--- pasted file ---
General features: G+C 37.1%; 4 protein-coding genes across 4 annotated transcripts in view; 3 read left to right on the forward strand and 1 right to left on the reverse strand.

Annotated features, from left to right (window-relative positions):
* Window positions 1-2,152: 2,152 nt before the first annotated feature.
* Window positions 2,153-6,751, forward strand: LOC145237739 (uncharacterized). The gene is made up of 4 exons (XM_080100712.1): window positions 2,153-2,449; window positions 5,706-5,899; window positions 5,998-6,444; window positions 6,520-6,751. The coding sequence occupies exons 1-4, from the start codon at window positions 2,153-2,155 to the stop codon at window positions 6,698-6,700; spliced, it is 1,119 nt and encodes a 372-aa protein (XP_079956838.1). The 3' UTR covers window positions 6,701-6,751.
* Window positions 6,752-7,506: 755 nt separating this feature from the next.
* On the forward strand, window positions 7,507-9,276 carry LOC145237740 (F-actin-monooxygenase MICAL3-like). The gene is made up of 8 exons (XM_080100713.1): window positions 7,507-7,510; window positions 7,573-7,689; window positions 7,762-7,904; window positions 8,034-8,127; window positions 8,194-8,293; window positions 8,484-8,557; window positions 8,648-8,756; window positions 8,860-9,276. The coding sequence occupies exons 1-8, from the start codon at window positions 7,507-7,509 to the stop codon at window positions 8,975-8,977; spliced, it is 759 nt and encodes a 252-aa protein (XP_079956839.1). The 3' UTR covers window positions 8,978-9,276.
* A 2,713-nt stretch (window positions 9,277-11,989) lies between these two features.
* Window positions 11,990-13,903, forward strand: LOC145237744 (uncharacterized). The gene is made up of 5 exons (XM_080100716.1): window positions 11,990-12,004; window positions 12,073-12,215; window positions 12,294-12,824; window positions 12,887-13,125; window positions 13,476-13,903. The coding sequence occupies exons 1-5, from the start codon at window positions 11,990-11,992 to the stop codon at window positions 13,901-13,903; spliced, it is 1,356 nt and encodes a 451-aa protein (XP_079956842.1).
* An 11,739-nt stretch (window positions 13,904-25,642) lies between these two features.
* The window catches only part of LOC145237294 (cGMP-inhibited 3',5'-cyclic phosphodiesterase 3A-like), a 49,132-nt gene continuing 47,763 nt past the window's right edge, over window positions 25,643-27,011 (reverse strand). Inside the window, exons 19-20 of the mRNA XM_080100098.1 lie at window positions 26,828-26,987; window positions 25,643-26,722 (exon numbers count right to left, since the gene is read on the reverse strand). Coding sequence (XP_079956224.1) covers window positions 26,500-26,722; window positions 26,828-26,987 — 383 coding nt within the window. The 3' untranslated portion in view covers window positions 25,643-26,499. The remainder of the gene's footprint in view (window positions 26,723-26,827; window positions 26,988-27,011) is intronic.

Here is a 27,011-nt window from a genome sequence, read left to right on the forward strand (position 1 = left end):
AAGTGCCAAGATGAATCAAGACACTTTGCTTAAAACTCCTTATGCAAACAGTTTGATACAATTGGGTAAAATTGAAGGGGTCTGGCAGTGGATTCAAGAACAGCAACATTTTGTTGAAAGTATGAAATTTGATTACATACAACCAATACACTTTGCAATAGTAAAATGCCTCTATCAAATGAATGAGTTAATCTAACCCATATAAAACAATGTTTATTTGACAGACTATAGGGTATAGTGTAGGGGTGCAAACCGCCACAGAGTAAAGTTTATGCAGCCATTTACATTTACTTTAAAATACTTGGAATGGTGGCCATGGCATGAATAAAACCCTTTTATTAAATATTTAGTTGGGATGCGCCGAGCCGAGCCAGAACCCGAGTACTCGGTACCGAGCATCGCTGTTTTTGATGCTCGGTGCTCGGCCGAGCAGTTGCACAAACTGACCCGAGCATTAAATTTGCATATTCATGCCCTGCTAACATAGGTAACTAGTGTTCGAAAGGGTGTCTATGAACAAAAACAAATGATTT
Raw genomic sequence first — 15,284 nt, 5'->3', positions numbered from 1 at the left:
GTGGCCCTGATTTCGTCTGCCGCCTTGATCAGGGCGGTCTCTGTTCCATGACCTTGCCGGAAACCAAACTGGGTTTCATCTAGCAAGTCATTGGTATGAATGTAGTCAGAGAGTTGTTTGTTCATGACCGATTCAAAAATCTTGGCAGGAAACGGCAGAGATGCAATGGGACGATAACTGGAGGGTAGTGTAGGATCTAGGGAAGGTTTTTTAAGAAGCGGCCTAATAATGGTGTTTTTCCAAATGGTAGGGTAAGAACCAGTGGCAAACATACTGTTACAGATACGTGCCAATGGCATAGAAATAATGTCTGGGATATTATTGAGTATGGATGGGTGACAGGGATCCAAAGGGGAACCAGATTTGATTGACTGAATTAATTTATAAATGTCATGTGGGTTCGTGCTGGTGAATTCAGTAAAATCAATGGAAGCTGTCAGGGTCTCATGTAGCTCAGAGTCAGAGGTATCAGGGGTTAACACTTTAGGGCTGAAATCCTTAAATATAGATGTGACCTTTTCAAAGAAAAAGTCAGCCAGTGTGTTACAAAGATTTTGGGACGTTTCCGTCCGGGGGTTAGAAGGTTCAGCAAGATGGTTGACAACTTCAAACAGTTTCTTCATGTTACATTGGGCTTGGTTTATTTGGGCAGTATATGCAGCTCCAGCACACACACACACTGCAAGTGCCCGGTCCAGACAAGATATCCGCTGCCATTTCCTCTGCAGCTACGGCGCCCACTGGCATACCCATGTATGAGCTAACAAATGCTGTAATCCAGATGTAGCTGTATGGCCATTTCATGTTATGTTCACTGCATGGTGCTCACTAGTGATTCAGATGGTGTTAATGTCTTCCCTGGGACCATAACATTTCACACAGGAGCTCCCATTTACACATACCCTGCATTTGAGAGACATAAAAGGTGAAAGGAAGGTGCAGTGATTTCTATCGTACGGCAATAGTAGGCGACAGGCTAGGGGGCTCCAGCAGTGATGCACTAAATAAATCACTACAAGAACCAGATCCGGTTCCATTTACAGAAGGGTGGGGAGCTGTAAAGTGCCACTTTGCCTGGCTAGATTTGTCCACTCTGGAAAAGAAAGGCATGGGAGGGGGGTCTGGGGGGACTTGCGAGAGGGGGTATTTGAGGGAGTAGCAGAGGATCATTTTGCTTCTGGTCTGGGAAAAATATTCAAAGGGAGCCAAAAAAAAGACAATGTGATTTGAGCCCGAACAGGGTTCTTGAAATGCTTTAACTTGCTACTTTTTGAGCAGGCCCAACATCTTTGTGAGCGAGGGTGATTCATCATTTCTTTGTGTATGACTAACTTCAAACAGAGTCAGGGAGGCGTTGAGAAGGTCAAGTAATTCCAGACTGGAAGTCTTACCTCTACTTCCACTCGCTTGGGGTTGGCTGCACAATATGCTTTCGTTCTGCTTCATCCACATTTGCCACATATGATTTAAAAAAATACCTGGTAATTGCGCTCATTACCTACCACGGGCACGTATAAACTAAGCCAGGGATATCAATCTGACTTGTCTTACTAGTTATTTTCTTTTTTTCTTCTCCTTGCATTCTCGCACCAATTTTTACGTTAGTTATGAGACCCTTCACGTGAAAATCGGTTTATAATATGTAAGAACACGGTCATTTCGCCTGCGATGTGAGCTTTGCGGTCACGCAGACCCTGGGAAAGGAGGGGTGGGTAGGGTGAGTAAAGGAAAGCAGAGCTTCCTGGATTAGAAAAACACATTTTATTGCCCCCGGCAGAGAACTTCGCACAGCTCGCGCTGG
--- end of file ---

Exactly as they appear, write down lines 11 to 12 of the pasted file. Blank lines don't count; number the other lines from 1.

Here is a 27,011-nt window from a genome sequence, read left to right on the forward strand (position 1 = left end):
AAGTGCCAAGATGAATCAAGACACTTTGCTTAAAACTCCTTATGCAAACAGTTTGATACAATTGGGTAAAATTGAAGGGGTCTGGCAGTGGATTCAAGAACAGCAACATTTTGTTGAAAGTATGAAATTTGATTACATACAACCAATACACTTTGCAATAGTAAAATGCCTCTATCAAATGAATGAGTTAATCTAACCCATATAAAACAATGTTTATTTGACAGACTATAGGGTATAGTGTAGGGGTGCAAACCGCCACAGAGTAAAGTTTATGCAGCCATTTACATTTACTTTAAAATACTTGGAATGGTGGCCATGGCATGAATAAAACCCTTTTATTAAATATTTAGTTGGGATGCGCCGAGCCGAGCCAGAACCCGAGTACTCGGTACCGAGCATCGCTGTTTTTGATGCTCGGTGCTCGGCCGAGCAGTTGCACAAACTGACCCGAGCATTAAATTTGCATATTCATGCCCTGCTAACATAGGTAACTAGTGTTCGAAAGGGTGTCTATGAACAAAAACAAATGATTT